LittleMan recently spent a week of nature study learning about the sky, and what with the temperature getting hotter by the day, I thought it was the perfect time for him to examine the sun as a source of heat and energy. What I really wanted to do was the classic fry an egg on the sidewalk experiment but I knew it wasn’t hot enough for that (only in the 90s here, it would take hours to fry an egg that way). So I instead came up with this alternative, which happens to illustrate the greenhouse effect.
Now the greenhouse effect is a process by which thermal radiation from a planetary surface is absorbed by atmospheric greenhouse gases, and is re-radiated in all directions. (cite) We see the greenhouse effect on a smaller scale anytime we look at how a greenhouse plant nursery or a solar oven work. We also see the greenhouse effect take place in the way that cars are hotter on the inside than the temperature is outside.
For this experiment, we used two shiny metal baking trays, two eggs, a stationary car with the windows rolled up, and the sun.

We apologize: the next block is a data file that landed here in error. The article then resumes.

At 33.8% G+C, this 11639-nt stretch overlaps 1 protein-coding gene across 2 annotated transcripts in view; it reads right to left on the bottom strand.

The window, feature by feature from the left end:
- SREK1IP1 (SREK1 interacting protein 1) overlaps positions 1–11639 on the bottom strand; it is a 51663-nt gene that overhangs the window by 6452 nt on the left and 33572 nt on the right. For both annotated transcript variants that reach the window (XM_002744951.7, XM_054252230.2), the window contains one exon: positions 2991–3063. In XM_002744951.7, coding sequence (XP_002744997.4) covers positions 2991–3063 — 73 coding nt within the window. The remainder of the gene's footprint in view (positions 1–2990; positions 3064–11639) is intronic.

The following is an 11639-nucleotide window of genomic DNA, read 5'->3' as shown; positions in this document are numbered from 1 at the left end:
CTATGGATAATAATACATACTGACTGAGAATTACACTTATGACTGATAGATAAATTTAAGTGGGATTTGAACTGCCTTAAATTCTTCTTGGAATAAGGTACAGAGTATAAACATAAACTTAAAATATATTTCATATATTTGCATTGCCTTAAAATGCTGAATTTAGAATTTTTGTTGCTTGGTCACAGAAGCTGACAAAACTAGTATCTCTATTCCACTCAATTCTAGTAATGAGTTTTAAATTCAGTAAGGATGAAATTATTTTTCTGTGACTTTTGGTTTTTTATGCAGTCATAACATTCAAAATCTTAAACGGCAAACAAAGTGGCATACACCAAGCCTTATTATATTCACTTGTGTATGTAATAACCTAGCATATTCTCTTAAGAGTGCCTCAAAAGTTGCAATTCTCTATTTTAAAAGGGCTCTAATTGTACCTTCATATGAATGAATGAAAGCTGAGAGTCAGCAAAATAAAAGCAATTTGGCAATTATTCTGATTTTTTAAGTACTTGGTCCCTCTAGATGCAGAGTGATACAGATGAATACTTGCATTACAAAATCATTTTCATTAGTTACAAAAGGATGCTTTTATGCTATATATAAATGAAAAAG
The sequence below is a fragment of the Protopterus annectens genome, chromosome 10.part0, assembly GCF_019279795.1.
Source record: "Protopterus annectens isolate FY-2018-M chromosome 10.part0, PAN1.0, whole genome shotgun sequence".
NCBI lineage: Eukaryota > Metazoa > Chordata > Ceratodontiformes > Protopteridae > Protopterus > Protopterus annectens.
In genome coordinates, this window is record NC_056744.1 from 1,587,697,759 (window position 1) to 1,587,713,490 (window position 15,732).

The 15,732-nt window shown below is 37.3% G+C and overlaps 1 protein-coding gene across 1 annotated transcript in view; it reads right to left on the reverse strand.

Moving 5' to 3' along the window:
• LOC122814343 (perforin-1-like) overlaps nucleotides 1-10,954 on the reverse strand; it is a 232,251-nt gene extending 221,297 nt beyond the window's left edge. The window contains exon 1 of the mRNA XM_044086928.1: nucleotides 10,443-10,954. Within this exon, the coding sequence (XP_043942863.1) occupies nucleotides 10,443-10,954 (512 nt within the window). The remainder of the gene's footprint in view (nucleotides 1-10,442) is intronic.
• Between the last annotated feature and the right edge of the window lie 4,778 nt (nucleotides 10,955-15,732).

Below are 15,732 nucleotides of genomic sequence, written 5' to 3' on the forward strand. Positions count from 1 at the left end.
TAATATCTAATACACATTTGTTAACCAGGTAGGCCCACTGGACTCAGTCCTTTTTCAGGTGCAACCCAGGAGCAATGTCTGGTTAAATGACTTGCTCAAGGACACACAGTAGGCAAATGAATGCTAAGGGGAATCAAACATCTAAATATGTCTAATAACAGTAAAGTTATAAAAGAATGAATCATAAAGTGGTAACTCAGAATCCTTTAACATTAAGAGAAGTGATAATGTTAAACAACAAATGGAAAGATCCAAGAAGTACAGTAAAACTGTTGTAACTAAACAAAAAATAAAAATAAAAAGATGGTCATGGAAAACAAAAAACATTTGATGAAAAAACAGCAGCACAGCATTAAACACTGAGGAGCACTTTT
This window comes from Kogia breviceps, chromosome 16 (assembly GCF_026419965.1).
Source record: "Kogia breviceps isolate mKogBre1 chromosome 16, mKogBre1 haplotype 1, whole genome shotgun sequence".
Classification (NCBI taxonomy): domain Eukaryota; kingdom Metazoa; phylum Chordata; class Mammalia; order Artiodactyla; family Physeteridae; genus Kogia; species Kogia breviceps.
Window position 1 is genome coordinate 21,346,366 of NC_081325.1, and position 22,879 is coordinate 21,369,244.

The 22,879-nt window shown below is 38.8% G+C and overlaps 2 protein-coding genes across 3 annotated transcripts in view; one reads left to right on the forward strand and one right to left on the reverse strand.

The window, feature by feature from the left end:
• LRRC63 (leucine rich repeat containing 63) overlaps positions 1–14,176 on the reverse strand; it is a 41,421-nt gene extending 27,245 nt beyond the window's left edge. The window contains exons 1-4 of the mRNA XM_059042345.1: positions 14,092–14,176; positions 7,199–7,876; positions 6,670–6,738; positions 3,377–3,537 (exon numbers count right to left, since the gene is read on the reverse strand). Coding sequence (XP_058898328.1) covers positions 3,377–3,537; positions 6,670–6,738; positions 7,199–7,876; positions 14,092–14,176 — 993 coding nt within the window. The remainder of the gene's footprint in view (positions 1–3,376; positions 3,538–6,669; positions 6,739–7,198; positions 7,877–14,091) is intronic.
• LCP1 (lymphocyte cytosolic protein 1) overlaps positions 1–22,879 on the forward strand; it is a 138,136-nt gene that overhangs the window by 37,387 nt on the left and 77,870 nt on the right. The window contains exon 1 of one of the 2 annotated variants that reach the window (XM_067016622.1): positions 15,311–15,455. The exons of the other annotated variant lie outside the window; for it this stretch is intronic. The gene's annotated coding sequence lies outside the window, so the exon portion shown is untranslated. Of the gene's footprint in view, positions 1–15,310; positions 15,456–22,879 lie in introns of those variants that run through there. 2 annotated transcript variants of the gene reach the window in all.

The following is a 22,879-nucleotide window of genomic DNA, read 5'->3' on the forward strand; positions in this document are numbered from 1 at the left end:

LittleMan has been helping in the kitchen for years and has long ago mastered cracking an egg without breaking the yolk, but everyone has an accident sometimes. Just so happens that his accident effected our experiment results.
You see, the egg in the car should have cooked faster BUT because the yolk was intact on that egg, it was thicker and took longer to cook. The egg on the patio had a burst yolk so it was spread more thin across a wider area of hot metal so it cooked slightly faster than the egg in the car.
Be sure to check out what my fellow Saturday Science co-hosts are up to this week!
10 Summer Science Activities – that rock! from P is for Preschooler
25 Must Follow Pinterest Boards for Science Activities from Lemon Lime Adventures
Fireworks in a Jar from The Joys of Boys
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